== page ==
Empathy training begins at home. So does compassion training, truth-telling, good listening skills, and bullying prevention. And you thought helping with 7th grade math was going to be the hard part!
We want our kids to learn to be good people and most of us know that doesn’t happen solely by osmosis. So we teach them and we do such a good job that by the time they are five, they say “please,” “thank you,” and “I’m sorry” on command. Underneath the programmed responses is the beginning of kids’ awareness of the right way right to treat other people vs. the wrong way. But because they are young humans they mess up. Often. They lash out and hurt the feelings and body parts of other children. And we hear about it. Yet no matter how many after-the-fact conversations that begin with “How would you feel if he did that to you?” they will continue to go out of their way to hurt other kids. So what’s up with that? Are your kids “bad”? No. Even though they do bad things, they aren’t bad kids. And don’t you dare think they are or, god forbid, tell them that!
Since they’re not bad, why do they keep doing this hurtful stuff? Simply because they haven’t yet learned to manage their destructive emotions (anger, jealousy, resentment, frustration and poor-me-ism, to name a few peace-busters guaranteed to bring out the worst in our species.) Consequently, kids of all ages maim first first and ask forgiveness afterwards. Another reason they do stuff they know isn’t OK is because they’ve constructed a set of handy justifications that makes it OK.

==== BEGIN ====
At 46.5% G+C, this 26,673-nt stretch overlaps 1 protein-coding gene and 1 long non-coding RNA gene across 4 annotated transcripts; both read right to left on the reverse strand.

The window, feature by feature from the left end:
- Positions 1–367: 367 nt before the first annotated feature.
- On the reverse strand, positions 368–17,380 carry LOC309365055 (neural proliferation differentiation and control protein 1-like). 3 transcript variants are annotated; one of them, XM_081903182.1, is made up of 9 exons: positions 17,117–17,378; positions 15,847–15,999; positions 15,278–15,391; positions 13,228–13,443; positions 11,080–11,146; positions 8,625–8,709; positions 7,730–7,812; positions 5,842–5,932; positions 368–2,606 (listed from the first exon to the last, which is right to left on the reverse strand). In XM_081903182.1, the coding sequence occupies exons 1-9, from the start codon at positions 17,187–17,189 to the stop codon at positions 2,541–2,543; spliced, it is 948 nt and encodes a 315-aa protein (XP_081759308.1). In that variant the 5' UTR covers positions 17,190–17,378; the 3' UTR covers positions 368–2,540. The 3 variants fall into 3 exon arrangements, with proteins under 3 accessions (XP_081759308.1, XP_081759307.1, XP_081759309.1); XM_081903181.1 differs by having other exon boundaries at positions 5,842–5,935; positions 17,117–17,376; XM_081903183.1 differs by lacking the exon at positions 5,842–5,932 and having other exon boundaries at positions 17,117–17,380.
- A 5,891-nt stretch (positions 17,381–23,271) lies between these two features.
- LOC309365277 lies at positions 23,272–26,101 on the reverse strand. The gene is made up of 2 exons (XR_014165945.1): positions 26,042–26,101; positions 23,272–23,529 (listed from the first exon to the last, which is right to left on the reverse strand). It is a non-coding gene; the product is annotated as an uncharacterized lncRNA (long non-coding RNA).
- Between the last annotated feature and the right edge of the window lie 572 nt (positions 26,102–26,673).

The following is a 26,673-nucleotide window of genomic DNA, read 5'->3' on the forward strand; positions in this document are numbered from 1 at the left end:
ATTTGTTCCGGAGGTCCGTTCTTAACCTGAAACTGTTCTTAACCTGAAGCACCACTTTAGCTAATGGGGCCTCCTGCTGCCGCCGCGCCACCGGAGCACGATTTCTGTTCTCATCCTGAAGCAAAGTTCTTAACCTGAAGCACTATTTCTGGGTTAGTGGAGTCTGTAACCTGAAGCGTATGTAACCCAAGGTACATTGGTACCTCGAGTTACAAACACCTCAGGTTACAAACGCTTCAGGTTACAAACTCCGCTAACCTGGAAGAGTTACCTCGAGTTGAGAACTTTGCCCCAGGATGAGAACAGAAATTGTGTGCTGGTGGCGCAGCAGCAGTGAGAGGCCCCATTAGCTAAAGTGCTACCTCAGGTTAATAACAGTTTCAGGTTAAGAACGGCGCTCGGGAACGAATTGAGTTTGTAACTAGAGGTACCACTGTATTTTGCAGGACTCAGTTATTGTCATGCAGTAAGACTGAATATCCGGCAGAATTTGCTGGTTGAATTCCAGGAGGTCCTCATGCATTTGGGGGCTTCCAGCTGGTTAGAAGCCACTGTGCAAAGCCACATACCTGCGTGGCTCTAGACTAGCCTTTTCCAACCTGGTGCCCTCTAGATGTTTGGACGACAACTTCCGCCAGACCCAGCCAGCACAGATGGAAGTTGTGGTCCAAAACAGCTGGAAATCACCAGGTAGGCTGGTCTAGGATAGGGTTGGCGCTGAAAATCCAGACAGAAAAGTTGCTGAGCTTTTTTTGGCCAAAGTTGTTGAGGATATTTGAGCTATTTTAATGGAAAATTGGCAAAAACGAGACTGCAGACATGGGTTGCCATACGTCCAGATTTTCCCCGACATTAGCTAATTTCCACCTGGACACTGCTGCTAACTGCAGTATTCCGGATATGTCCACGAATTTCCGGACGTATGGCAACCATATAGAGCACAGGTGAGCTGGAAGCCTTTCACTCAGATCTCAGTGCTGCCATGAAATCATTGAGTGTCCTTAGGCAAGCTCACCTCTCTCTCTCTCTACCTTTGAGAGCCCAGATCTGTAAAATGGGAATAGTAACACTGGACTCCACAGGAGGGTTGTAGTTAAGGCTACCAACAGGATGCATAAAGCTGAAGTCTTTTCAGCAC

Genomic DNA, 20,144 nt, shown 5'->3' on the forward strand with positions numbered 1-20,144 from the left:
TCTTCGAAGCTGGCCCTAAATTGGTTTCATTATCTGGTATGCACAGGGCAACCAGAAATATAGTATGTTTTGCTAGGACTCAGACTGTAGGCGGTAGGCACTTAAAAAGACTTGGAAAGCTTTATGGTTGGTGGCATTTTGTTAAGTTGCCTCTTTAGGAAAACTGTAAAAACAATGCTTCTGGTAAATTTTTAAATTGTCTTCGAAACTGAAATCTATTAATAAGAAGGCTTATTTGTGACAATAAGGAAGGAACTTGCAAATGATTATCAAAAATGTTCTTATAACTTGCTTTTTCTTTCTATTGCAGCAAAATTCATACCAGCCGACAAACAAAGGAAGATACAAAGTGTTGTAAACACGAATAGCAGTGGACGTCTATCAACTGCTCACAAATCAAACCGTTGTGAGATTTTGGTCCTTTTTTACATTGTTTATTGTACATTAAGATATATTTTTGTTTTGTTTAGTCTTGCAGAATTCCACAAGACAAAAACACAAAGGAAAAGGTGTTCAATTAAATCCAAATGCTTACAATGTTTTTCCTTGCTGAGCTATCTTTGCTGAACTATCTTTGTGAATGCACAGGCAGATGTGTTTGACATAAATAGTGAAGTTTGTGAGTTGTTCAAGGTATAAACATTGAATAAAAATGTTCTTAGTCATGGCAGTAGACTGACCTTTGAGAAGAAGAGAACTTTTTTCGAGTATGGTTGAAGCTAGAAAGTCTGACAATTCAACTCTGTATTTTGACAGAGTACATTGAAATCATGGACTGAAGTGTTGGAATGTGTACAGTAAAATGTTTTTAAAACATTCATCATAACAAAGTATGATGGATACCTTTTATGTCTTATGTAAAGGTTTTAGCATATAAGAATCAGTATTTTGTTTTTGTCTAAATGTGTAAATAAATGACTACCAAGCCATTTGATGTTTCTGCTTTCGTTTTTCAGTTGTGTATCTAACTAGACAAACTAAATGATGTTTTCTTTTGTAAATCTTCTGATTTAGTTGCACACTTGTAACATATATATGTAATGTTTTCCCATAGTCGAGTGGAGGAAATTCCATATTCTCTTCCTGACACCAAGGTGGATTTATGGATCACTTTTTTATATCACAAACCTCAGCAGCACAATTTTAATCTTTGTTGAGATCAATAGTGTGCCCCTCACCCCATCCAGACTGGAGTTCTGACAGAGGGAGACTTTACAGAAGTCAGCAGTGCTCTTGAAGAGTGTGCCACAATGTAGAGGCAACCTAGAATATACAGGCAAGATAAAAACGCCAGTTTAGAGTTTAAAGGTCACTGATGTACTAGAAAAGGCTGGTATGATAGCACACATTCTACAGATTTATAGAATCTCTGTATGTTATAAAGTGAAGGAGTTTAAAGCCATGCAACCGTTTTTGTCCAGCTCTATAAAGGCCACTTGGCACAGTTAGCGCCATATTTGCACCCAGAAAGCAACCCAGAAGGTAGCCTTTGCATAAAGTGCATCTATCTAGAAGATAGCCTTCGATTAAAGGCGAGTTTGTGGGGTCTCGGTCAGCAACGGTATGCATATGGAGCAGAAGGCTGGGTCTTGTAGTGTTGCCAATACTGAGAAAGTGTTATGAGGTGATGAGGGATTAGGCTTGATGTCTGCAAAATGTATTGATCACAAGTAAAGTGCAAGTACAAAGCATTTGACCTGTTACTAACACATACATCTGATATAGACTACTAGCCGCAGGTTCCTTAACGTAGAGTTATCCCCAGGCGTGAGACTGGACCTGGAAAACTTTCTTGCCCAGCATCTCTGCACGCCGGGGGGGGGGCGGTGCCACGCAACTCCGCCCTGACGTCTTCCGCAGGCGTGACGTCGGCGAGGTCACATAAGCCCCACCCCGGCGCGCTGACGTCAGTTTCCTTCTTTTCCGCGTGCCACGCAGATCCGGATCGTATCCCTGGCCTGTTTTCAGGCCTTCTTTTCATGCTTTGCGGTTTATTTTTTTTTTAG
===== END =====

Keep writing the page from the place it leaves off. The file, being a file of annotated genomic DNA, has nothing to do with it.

Because most kids get their peer relationship training with their siblings, cousins, and close family friends, let’s imagine a typical sister-brother conflict in your home. Suppose your 7 year old daughter purposely wrecks the Lego castle your 5 year old son’s been building all afternoon. He’s crying and screaming and you yell at her, “Why did you do that?!” Turn down the volume for a sec and listen to her justifications:
1. I didn’t do anything.
2. I thought he wanted my help.
3. I thought he was finished.
4. It was already broken.
5. He always hogs the ____.
6. He always blames me for everything.
7. He’s annoying.
8. His stuff was in my way.
9. He was doing it wrong.
10. You always take his side.
What can you say to any of this? Your own destructive emotions have launched surface to air missiles from your eyeballs and your tone of voice is ugly and scary. But who can blame you? This is already the third … no fourth… fight between these two and it’s only Saturday afternoon of this loong “Happy Holiday Weekend.” So if you’re not in your “Calm Mommy” place hey, we get it. But if you were sane and centered enough to actually hear and acknowledge every one of your daughter’s justifications (which doesn’t mean you’ve got to agree with any of them) she could rattle them off and pile them neatly to one side and maybe, just maybe, she’d then feel safe enough to lift the lid on her anger, tentatively reveal the soft underbelly of her heart, and tell you the real reason she’s determined to destroy her brother’s happiness.
Sniff… whimper… “I think you love him more than me.”
What do you say now, Mom?